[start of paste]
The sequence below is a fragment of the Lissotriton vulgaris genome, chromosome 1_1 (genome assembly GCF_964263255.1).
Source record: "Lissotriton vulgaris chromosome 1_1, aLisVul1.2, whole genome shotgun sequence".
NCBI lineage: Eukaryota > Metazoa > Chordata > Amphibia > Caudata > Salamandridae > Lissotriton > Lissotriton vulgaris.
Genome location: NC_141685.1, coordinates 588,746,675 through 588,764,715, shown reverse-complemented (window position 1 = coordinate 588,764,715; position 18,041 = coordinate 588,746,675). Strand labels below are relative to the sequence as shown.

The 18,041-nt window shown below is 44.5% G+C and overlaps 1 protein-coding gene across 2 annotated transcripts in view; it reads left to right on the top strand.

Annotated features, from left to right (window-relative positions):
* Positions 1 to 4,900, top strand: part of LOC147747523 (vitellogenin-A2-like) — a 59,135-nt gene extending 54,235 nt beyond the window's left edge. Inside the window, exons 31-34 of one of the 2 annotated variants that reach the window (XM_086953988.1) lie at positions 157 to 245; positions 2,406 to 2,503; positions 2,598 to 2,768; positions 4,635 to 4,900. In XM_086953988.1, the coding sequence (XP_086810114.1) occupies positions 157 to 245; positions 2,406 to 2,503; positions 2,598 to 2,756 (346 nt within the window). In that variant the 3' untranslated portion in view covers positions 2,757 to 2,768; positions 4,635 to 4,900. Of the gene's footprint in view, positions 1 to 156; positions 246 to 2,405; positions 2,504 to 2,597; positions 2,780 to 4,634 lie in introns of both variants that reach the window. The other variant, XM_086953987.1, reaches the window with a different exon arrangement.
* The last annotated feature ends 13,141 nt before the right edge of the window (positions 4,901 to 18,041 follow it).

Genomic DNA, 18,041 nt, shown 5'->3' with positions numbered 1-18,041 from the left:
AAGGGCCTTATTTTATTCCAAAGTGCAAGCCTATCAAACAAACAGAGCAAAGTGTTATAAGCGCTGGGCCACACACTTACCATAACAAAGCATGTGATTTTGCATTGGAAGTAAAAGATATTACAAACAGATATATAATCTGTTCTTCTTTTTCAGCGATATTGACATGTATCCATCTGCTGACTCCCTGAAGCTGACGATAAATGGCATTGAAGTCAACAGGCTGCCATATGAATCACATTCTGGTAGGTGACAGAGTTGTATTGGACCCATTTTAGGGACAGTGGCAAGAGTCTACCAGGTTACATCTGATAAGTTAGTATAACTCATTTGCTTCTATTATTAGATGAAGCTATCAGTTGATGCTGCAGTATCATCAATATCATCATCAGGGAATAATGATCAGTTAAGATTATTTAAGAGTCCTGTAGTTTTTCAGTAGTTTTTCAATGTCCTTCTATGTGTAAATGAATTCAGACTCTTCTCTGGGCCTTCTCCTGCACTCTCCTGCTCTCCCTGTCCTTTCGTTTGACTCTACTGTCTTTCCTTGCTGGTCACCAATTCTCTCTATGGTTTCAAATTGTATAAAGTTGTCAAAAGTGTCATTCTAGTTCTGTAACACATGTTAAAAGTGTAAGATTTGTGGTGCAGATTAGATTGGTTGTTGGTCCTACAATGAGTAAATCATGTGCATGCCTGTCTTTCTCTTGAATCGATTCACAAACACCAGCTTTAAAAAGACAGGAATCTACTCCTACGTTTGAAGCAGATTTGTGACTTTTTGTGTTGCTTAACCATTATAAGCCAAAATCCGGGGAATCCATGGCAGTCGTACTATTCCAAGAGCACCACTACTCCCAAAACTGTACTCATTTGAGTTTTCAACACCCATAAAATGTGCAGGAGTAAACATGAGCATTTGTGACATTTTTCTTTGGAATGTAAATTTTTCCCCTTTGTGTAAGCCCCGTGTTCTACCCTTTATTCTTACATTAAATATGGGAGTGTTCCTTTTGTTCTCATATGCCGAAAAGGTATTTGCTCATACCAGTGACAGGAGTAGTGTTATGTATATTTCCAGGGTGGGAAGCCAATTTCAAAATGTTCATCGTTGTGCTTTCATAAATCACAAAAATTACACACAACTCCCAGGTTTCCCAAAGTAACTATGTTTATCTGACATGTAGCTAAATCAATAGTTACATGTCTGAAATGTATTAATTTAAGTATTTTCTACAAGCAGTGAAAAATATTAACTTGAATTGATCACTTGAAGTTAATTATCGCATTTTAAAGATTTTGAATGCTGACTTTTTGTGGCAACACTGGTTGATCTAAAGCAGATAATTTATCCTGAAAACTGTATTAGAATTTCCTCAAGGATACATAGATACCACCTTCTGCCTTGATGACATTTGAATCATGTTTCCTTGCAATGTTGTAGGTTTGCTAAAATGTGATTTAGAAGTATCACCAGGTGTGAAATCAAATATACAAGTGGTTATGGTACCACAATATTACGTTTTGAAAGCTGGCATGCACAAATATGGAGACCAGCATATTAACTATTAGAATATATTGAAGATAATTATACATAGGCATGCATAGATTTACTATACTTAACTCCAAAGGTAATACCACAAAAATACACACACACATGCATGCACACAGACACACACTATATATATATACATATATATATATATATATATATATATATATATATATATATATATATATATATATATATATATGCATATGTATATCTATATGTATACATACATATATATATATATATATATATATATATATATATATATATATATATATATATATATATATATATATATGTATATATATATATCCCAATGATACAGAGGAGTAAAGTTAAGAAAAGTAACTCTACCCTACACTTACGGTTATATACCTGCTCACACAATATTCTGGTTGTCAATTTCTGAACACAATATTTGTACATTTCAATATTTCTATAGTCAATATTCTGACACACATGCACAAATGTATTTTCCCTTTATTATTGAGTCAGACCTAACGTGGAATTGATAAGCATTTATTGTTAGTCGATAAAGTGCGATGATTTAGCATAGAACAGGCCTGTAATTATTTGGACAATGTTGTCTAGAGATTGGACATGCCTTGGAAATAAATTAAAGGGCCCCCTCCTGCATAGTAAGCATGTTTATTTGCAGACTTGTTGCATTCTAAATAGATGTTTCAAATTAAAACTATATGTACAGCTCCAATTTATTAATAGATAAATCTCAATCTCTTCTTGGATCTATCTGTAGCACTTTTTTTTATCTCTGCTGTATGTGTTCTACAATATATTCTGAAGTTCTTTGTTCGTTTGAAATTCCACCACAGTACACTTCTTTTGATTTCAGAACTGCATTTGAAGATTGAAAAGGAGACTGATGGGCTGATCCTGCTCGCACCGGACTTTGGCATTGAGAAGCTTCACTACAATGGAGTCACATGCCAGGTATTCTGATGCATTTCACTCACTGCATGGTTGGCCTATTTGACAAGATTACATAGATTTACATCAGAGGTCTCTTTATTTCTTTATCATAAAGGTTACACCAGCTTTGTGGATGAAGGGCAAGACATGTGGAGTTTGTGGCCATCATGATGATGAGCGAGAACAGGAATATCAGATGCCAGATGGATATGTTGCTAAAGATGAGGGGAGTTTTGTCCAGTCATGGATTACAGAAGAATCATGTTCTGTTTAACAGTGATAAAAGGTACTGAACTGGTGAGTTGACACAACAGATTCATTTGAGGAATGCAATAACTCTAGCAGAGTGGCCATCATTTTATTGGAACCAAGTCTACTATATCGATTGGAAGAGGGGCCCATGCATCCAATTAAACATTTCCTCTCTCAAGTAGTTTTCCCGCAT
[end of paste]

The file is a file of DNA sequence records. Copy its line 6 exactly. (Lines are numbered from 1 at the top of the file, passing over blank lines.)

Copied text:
Annotated features, from left to right (window-relative positions):